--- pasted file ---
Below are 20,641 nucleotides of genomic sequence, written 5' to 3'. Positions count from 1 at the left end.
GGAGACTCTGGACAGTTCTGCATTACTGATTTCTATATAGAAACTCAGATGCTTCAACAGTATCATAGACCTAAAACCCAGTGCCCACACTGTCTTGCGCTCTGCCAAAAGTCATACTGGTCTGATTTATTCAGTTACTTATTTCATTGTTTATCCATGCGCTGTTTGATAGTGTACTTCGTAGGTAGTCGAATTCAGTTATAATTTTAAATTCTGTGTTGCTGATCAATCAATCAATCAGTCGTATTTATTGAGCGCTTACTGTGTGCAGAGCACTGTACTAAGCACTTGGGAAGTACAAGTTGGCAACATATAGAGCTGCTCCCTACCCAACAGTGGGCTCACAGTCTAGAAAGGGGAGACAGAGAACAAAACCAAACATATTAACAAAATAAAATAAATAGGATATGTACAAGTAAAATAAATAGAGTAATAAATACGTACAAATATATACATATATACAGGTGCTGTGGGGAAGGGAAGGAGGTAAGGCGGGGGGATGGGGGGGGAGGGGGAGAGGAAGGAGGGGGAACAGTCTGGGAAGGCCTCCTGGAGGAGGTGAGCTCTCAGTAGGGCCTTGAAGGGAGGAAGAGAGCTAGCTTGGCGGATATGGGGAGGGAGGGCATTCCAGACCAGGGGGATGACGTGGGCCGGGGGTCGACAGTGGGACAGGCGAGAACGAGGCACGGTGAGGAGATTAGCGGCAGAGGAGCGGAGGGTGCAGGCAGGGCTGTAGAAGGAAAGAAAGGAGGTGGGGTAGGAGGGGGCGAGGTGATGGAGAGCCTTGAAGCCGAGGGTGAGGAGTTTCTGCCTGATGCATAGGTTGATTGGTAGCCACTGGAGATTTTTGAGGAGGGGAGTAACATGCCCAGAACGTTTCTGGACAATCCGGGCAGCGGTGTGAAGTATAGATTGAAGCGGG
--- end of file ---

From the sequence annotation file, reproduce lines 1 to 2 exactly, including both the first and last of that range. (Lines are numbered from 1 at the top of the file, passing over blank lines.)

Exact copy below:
Below are 20,641 nucleotides of genomic sequence, written 5' to 3'. Positions count from 1 at the left end.
GGAGACTCTGGACAGTTCTGCATTACTGATTTCTATATAGAAACTCAGATGCTTCAACAGTATCATAGACCTAAAACCCAGTGCCCACACTGTCTTGCGCTCTGCCAAAAGTCATACTGGTCTGATTTATTCAGTTACTTATTTCATTGTTTATCCATGCGCTGTTTGATAGTGTACTTCGTAGGTAGTCGAATTCAGTTATAATTTTAAATTCTGTGTTGCTGATCAATCAATCAATCAGTCGTATTTATTGAGCGCTTACTGTGTGCAGAGCACTGTACTAAGCACTTGGGAAGTACAAGTTGGCAACATATAGAGCTGCTCCCTACCCAACAGTGGGCTCACAGTCTAGAAAGGGGAGACAGAGAACAAAACCAAACATATTAACAAAATAAAATAAATAGGATATGTACAAGTAAAATAAATAGAGTAATAAATACGTACAAATATATACATATATACAGGTGCTGTGGGGAAGGGAAGGAGGTAAGGCGGGGGGATGGGGGGGGAGGGGGAGAGGAAGGAGGGGGAACAGTCTGGGAAGGCCTCCTGGAGGAGGTGAGCTCTCAGTAGGGCCTTGAAGGGAGGAAGAGAGCTAGCTTGGCGGATATGGGGAGGGAGGGCATTCCAGACCAGGGGGATGACGTGGGCCGGGGGTCGACAGTGGGACAGGCGAGAACGAGGCACGGTGAGGAGATTAGCGGCAGAGGAGCGGAGGGTGCAGGCAGGGCTGTAGAAGGAAAGAAAGGAGGTGGGGTAGGAGGGGGCGAGGTGATGGAGAGCCTTGAAGCCGAGGGTGAGGAGTTTCTGCCTGATGCATAGGTTGATTGGTAGCCACTGGAGATTTTTGAGGAGGGGAGTAACATGCCCAGAACGTTTCTGGACAATCCGGGCAGCGGTGTGAAGTATAGATTGAAGCGGG